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Johnny Thornton is an artist living and working in New York City. Born in Connecticut in 1979, Thornton grew up in Johannesburg, South Africa and Tucson, Arizona before moving to Brooklyn six years ago. His current work consists of vivid black and white portraiture that stylistically fluctuates between highly-detailed realism and expressionistic gestural representations. Thornton works out of his studio in Crown Heights, Brooklyn. We find out more.
Can you explain the title of your series, Self Portraits of Other People? What is its conceptual significance?
Self Portraits of Other People is about finding a connection to others by focusing on the commonality of the bodily experience. The body is often seen as a vessel or a conduit for a consciousness, soul or spirit that transcends materiality. I think people often self-construct an identity that exists outside of the framework of their own bodies — in other words, the belief that the ‘self’ is greater than the sum of its parts. In my opinion, this kind of thinking tends to be somewhat misleading and fosters the idea that we are completely unique and separate from each other. Working on this series allows me to construct a different understanding based on seeing the body as a small part of a larger system, and in doing so, achieve a deeper understanding of myself.
The titles of your pieces are based on the chronological day of the person’s life, and they give no information about the subject themselves. Who are these people, and what is your process of painting them?
Conceptually speaking, their identities are irrelevant. I give the viewer one piece of information: the number of days the subject has been alive, which illustrates how the body grows, changes, and deteriorates over time. I get the subjects anywhere I can. Some I know, some fall in my lap, and some I find online. My main interest in choosing subjects is finding a diverse sampling of people. All of my paintings are done from photographs I take of the subject in a 20-minute photo shoot — I try to not direct them too much and try to get them talking a lot so I can capture them in an aloof or comfortable moment. After I take the photograph, I draw the image on canvas and start painting.
Can you expand on why this series focuses exclusively on the body?
I try to remove the subject from everything external in order to take away as much context as I can: no clothes, no environment, no jewelry, no make-up, and no tattoos, just the subject. I do this as a way to explore identity through the singular lens of the human body. Aside from the viewer’s own subjectivity about things like hairstyle, race, gender, age, etc., there is to nothing to allude to any narratives of socio-economic circumstances, ideological stances, sexual orientation, gender identity, or anything else we use to categorize others or ourselves. The focus of my work has never been about all of the social constructs used to reinforce or define identity. There are a million artists, theorists, and academics that slog through those murky waters every day. My interests lie elsewhere. That’s not to say that stuff doesn’t factor into my work — I am human, after all.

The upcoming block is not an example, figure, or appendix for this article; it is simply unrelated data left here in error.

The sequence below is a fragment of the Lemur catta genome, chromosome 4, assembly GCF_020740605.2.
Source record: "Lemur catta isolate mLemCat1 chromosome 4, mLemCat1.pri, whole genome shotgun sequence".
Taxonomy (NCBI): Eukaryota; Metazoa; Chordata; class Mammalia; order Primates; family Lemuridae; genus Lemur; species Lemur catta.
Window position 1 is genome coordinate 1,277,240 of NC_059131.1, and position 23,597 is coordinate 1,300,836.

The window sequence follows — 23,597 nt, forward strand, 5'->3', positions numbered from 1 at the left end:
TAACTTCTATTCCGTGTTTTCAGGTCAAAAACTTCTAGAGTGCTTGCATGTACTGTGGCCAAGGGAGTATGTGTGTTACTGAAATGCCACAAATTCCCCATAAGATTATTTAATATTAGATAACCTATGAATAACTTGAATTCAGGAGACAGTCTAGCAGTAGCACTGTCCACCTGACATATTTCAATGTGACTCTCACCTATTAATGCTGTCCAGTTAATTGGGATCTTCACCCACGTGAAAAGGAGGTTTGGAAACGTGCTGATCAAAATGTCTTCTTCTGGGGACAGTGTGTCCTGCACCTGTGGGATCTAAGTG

Your other current series, Person, is very similar conceptually and aesthetically in many ways, but also incorporates a line drawing that covers and distorts the image below it. Can you tell us about this series?
This series started as an experiment and stems directly from Self Portraits of Other People; I used the same models and same overall concept with the addition of blind contour lines as a way to represent the body in a different way and insert emotionality. The two ways of representation – painting realistically and using abstract contour lines – are very different ways of working: one is time consuming, controlled, and meditative, and one is fast, uncontrolled, and cathartic. I really enjoy the interplay between these styles on the surface – contrasts fighting for attention while working with each other.
You paint the realistic portrait before drawing on it with oil stick with your eyes closed. Is it difficult to work this way – to retain so much control while creating the realistic portrait, and then relinquish that control when you’re doing the blind contour drawing over it?
Each way of working requires a completely different temperament. Sometimes it is a bit scary to permanently mark all over a painting with my eyes closed after I’ve spent a good amount of time on it, but it gets easier every time. So far I’ve been happy with the results. It’s really cathartic to give up control and just let what happens happen.
You have a history of making large-scale colorful abstracts, and yet all of your newer work is black and white. What was your thought process in deciding to leave color out of your newer work?
I’m an extremist in that way; I’ll go through long phases where I’ll paint large colorful abstracts and get it out of my system. I think I love color too much — when I work with it, I tend to want to push it to the extreme in a way that doesn’t bode well for representational work. I’m also really drawn to the black and white aesthetic. I think its lack of life-like colors emphasizes that there is a subjective third party.
Your work is very well rendered and occasionally teeters on photorealism while still maintaining a painterly quality. How do you strike this balance?
Craft and technique are important to me, but still somewhat secondary to the content. I paint the way I want it to look; I don’t feel any obligation to stay true to the photo reference. The fun part for me is when I decide to ‘go off script’ and make subtle changes or add information the image didn’t pick up. That’s where it really gets interesting.